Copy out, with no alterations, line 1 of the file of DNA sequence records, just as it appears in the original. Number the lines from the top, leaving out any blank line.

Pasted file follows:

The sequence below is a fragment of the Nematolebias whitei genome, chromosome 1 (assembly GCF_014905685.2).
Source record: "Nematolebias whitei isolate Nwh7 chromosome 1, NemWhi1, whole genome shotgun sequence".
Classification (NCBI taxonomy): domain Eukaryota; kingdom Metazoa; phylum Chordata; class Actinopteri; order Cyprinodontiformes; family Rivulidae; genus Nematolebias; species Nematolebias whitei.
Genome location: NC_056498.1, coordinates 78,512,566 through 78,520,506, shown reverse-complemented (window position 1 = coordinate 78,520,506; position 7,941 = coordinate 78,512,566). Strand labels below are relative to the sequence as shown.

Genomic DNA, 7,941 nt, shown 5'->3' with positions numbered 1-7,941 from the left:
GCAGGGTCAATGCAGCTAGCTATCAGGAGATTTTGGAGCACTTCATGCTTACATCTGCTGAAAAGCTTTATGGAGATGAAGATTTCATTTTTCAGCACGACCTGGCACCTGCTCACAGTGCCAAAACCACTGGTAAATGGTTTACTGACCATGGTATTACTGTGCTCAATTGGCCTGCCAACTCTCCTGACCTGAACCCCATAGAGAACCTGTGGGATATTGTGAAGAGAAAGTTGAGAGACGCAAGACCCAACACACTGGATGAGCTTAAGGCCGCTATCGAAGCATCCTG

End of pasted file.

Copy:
The sequence below is a fragment of the Nematolebias whitei genome, chromosome 1 (assembly GCF_014905685.2).